from the Indianapolis Star
Report also ranks Indiana near bottom in terms of well-being of low-income children
Star and news services report
Indiana ranks as the 11th-worst state in the U.S. in terms of the status of its poor children, according to a new report.
The number of Hoosier children living in poverty has increased by nearly 21 percent since 2000, a growth rate nearly twice that of the U.S. average for the period.
Until now, little research has focused exclusively on those children. The new report by the Kids Count program of the Annie E. Casey Foundation, which advocates for needy children and families, is the first to look at the well-being of low-income children on a state-by-state basis, said study co-author William O'Hare.
O'Hare said other rankings often masked how low-income children fare because states have widely varying percentages of poor children. The new report, based on Census Bureau data, tells their story better, he said.
"Many states that looked as if they're doing quite well when all children were assessed don't look so good when you assess only low-income children," said O'Hare, a demographer and senior fellow with the Kids Count program.
According to the new study, low-income children who fare the worst in health care, education and family structure live in some of the nation's wealthiest states, such as Massachusetts, Rhode Island, New York, New Jersey, Maryland and Delaware.
Those states have big cities with pockets of poverty and more households headed by single women, said Ron Haskins, co-director of the Brookings Institution's Center on Children and Families.
The report found that states where low-income kids fared best are clustered in the Great Plains and Rocky Mountain regions. The top five: Utah, North Dakota, Idaho, Wyoming and South Dakota.
O'Hare said those states have a greater sense of community, and people tend to do more to take care of one another.
Haskins said they also have more families led by married parents. Poverty, a major factor in a poor child's well-being and development, is five times greater in female-headed households than in those with two parents, he said.
In Indiana, more than one-third of all children live in families headed by a single parent.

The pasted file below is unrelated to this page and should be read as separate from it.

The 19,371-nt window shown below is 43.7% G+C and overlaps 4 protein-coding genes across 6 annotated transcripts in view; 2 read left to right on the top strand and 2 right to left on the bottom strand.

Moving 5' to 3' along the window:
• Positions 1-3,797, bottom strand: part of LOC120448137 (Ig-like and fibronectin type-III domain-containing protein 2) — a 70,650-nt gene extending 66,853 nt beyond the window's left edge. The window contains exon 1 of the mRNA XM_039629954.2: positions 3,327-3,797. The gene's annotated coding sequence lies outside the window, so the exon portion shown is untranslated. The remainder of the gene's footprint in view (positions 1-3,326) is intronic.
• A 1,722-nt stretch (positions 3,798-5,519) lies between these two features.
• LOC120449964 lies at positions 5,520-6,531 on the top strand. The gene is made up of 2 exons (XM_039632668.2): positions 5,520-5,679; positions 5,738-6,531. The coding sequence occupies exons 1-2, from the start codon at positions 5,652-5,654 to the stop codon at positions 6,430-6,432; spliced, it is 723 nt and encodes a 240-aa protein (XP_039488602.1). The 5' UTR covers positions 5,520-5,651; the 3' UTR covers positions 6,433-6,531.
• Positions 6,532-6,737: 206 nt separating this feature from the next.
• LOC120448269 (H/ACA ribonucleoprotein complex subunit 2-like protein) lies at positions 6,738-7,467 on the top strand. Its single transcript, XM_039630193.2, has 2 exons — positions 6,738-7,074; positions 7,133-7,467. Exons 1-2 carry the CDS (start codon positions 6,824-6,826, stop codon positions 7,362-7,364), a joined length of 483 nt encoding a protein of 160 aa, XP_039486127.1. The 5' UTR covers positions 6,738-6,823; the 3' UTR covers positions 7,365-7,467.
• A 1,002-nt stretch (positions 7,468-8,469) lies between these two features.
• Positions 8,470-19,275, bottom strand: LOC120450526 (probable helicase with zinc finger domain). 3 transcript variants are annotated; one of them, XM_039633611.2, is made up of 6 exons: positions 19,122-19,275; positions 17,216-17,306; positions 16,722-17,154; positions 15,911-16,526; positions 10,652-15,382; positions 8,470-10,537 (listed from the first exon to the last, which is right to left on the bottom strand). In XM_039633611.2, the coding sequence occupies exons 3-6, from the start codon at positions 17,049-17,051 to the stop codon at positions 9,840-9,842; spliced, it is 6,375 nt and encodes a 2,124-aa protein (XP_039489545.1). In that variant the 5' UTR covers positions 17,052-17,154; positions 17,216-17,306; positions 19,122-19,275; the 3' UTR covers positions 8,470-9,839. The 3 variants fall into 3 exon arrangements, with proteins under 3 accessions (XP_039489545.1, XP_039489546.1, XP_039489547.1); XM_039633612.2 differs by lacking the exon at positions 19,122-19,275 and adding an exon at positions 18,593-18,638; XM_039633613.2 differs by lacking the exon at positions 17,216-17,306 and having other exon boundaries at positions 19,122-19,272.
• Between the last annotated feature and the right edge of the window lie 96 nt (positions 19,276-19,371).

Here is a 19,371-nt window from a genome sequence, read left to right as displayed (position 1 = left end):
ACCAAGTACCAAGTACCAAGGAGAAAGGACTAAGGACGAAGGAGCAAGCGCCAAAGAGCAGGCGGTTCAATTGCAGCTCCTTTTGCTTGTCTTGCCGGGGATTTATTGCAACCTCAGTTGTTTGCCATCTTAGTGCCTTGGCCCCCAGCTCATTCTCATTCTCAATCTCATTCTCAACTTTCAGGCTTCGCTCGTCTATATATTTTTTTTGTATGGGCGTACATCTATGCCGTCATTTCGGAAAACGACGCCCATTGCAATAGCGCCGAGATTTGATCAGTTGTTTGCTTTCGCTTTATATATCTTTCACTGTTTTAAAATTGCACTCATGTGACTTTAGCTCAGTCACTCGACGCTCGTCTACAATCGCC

And nearly 10 percent of Hoosier children live in families struggling with "extreme poverty," getting by on incomes at or below 50 percent of the federal poverty level. The federal poverty level for a family of four is about $20,500.
Growing up in poverty makes children vulnerable to a number of problems, including impediments to their physical, emotional and academic development. Poverty can affect cognitive development and the ability to learn; promote behavioral, social and emotional problems; and lead to poor health, according to research by the National Center for Children in Poverty. Children living in or near poverty also are more likely to be victims of abuse and neglect and to become teen parents.
There also is a significant financial toll, according to a study released this year by the Center for American Progress, a liberal group that advocates for programs to reduce poverty. The drag on the economy as these poor children become adults was estimated at $500 billion a year because they are less productive and make lower salaries, are convicted of more crimes and have higher health-related expenses.
"Clearly, people with resources can connect their children with the opportunities and support they need," said John Brandon, president of the Marion County Commission on Youth.
"But those without the resources, often the people we call the 'working poor' -- who are maybe holding down two jobs and don't have the same time or resources -- just don't have the wherewithal to get their children involved in the programs that could really help them."
The study found children in low-income families -- those below 200 percent of the poverty level, about $41,000 for a family of four -- scored lower on 27 of 29 well-being indicators than did higher-income kids. Nearly 40 percent of Indiana children fall into that category.
The only poor children who did as well as or better than those not weighed down by poverty were those who attend religious services weekly and have dinner with their families at least six days a week.
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